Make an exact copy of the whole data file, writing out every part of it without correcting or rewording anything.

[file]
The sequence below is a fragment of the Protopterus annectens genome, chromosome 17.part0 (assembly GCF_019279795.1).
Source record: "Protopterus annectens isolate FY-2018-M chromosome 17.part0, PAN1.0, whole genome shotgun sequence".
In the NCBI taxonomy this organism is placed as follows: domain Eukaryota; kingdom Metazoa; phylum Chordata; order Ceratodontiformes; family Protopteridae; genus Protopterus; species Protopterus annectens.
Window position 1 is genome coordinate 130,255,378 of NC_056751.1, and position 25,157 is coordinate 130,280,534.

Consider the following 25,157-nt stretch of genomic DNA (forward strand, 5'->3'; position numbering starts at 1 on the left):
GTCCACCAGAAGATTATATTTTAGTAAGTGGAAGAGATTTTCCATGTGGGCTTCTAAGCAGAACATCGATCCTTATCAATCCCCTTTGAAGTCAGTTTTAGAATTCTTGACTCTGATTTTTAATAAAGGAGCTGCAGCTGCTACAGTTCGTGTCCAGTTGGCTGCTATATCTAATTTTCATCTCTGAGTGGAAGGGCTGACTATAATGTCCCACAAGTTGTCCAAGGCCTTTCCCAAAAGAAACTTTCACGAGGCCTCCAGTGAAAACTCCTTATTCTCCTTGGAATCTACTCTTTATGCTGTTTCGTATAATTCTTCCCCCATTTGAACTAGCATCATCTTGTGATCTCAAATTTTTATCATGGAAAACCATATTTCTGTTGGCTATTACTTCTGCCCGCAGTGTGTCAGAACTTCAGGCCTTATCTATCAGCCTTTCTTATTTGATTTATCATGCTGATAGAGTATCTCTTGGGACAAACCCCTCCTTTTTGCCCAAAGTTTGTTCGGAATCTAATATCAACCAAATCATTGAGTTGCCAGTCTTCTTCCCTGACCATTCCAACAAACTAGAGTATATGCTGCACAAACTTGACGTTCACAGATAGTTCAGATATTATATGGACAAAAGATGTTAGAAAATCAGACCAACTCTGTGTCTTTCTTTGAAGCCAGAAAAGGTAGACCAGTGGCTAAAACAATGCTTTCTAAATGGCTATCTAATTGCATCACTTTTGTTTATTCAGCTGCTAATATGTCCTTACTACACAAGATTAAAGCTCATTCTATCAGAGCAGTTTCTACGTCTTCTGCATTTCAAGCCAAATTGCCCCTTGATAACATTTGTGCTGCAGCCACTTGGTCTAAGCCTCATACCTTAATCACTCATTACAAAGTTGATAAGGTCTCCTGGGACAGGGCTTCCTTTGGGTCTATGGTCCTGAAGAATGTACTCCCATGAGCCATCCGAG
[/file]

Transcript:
The sequence below is a fragment of the Protopterus annectens genome, chromosome 17.part0 (assembly GCF_019279795.1).
Source record: "Protopterus annectens isolate FY-2018-M chromosome 17.part0, PAN1.0, whole genome shotgun sequence".
In the NCBI taxonomy this organism is placed as follows: domain Eukaryota; kingdom Metazoa; phylum Chordata; order Ceratodontiformes; family Protopteridae; genus Protopterus; species Protopterus annectens.
Window position 1 is genome coordinate 130,255,378 of NC_056751.1, and position 25,157 is coordinate 130,280,534.

Consider the following 25,157-nt stretch of genomic DNA (forward strand, 5'->3'; position numbering starts at 1 on the left):
GTCCACCAGAAGATTATATTTTAGTAAGTGGAAGAGATTTTCCATGTGGGCTTCTAAGCAGAACATCGATCCTTATCAATCCCCTTTGAAGTCAGTTTTAGAATTCTTGACTCTGATTTTTAATAAAGGAGCTGCAGCTGCTACAGTTCGTGTCCAGTTGGCTGCTATATCTAATTTTCATCTCTGAGTGGAAGGGCTGACTATAATGTCCCACAAGTTGTCCAAGGCCTTTCCCAAAAGAAACTTTCACGAGGCCTCCAGTGAAAACTCCTTATTCTCCTTGGAATCTACTCTTTATGCTGTTTCGTATAATTCTTCCCCCATTTGAACTAGCATCATCTTGTGATCTCAAATTTTTATCATGGAAAACCATATTTCTGTTGGCTATTACTTCTGCCCGCAGTGTGTCAGAACTTCAGGCCTTATCTATCAGCCTTTCTTATTTGATTTATCATGCTGATAGAGTATCTCTTGGGACAAACCCCTCCTTTTTGCCCAAAGTTTGTTCGGAATCTAATATCAACCAAATCATTGAGTTGCCAGTCTTCTTCCCTGACCATTCCAACAAACTAGAGTATATGCTGCACAAACTTGACGTTCACAGATAGTTCAGATATTATATGGACAAAAGATGTTAGAAAATCAGACCAACTCTGTGTCTTTCTTTGAAGCCAGAAAAGGTAGACCAGTGGCTAAAACAATGCTTTCTAAATGGCTATCTAATTGCATCACTTTTGTTTATTCAGCTGCTAATATGTCCTTACTACACAAGATTAAAGCTCATTCTATCAGAGCAGTTTCTACGTCTTCTGCATTTCAAGCCAAATTGCCCCTTGATAACATTTGTGCTGCAGCCACTTGGTCTAAGCCTCATACCTTAATCACTCATTACAAAGTTGATAAGGTCTCCTGGGACAGGGCTTCCTTTGGGTCTATGGTCCTGAAGAATGTACTCCCATGAGCCATCCGAG